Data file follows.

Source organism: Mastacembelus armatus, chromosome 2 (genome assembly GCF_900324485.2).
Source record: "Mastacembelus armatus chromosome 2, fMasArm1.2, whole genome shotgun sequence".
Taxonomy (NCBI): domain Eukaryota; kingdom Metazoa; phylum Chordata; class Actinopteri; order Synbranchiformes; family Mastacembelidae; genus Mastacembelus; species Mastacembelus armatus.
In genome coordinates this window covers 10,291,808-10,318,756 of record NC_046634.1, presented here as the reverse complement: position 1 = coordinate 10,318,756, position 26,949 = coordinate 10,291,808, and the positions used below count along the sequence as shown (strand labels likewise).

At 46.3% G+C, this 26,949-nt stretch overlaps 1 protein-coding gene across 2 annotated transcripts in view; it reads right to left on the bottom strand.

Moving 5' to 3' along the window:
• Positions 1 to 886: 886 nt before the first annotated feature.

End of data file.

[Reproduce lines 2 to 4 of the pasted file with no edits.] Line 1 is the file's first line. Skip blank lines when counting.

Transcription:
Source record: "Mastacembelus armatus chromosome 2, fMasArm1.2, whole genome shotgun sequence".
Taxonomy (NCBI): domain Eukaryota; kingdom Metazoa; phylum Chordata; class Actinopteri; order Synbranchiformes; family Mastacembelidae; genus Mastacembelus; species Mastacembelus armatus.
In genome coordinates this window covers 10,291,808-10,318,756 of record NC_046634.1, presented here as the reverse complement: position 1 = coordinate 10,318,756, position 26,949 = coordinate 10,291,808, and the positions used below count along the sequence as shown (strand labels likewise).